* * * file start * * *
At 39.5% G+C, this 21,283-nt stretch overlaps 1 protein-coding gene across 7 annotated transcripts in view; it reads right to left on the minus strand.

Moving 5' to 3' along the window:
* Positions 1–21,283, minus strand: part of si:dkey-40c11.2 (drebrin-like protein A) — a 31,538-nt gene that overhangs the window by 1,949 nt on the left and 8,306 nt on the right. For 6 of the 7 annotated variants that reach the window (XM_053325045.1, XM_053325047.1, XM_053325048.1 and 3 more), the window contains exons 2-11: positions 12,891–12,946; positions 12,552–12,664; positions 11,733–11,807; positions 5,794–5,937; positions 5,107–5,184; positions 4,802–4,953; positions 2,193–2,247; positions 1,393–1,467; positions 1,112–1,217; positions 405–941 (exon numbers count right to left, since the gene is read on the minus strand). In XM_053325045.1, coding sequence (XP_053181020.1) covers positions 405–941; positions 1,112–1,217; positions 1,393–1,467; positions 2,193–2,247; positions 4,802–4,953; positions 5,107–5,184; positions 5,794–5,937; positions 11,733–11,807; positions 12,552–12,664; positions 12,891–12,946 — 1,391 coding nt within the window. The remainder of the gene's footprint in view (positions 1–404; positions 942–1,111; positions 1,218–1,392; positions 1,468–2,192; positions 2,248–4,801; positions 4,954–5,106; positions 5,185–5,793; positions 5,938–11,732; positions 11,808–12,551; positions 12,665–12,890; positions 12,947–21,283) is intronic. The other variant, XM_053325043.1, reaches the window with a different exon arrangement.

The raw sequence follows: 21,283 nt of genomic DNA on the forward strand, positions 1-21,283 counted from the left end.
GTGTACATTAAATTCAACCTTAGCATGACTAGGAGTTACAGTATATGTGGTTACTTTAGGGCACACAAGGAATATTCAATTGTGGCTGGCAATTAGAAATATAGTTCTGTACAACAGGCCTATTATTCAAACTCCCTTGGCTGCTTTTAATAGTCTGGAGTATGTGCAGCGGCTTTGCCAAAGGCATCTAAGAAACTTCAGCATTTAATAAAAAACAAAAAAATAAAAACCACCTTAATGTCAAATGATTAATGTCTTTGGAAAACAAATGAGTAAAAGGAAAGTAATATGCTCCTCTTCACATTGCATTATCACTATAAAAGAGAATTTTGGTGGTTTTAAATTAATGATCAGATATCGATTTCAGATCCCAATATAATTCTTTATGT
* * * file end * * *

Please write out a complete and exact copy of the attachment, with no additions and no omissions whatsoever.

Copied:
At 39.5% G+C, this 21,283-nt stretch overlaps 1 protein-coding gene across 7 annotated transcripts in view; it reads right to left on the minus strand.

Moving 5' to 3' along the window:
* Positions 1–21,283, minus strand: part of si:dkey-40c11.2 (drebrin-like protein A) — a 31,538-nt gene that overhangs the window by 1,949 nt on the left and 8,306 nt on the right. For 6 of the 7 annotated variants that reach the window (XM_053325045.1, XM_053325047.1, XM_053325048.1 and 3 more), the window contains exons 2-11: positions 12,891–12,946; positions 12,552–12,664; positions 11,733–11,807; positions 5,794–5,937; positions 5,107–5,184; positions 4,802–4,953; positions 2,193–2,247; positions 1,393–1,467; positions 1,112–1,217; positions 405–941 (exon numbers count right to left, since the gene is read on the minus strand). In XM_053325045.1, coding sequence (XP_053181020.1) covers positions 405–941; positions 1,112–1,217; positions 1,393–1,467; positions 2,193–2,247; positions 4,802–4,953; positions 5,107–5,184; positions 5,794–5,937; positions 11,733–11,807; positions 12,552–12,664; positions 12,891–12,946 — 1,391 coding nt within the window. The remainder of the gene's footprint in view (positions 1–404; positions 942–1,111; positions 1,218–1,392; positions 1,468–2,192; positions 2,248–4,801; positions 4,954–5,106; positions 5,185–5,793; positions 5,938–11,732; positions 11,808–12,551; positions 12,665–12,890; positions 12,947–21,283) is intronic. The other variant, XM_053325043.1, reaches the window with a different exon arrangement.

The raw sequence follows: 21,283 nt of genomic DNA on the forward strand, positions 1-21,283 counted from the left end.
GTGTACATTAAATTCAACCTTAGCATGACTAGGAGTTACAGTATATGTGGTTACTTTAGGGCACACAAGGAATATTCAATTGTGGCTGGCAATTAGAAATATAGTTCTGTACAACAGGCCTATTATTCAAACTCCCTTGGCTGCTTTTAATAGTCTGGAGTATGTGCAGCGGCTTTGCCAAAGGCATCTAAGAAACTTCAGCATTTAATAAAAAACAAAAAAATAAAAACCACCTTAATGTCAAATGATTAATGTCTTTGGAAAACAAATGAGTAAAAGGAAAGTAATATGCTCCTCTTCACATTGCATTATCACTATAAAAGAGAATTTTGGTGGTTTTAAATTAATGATCAGATATCGATTTCAGATCCCAATATAATTCTTTATGT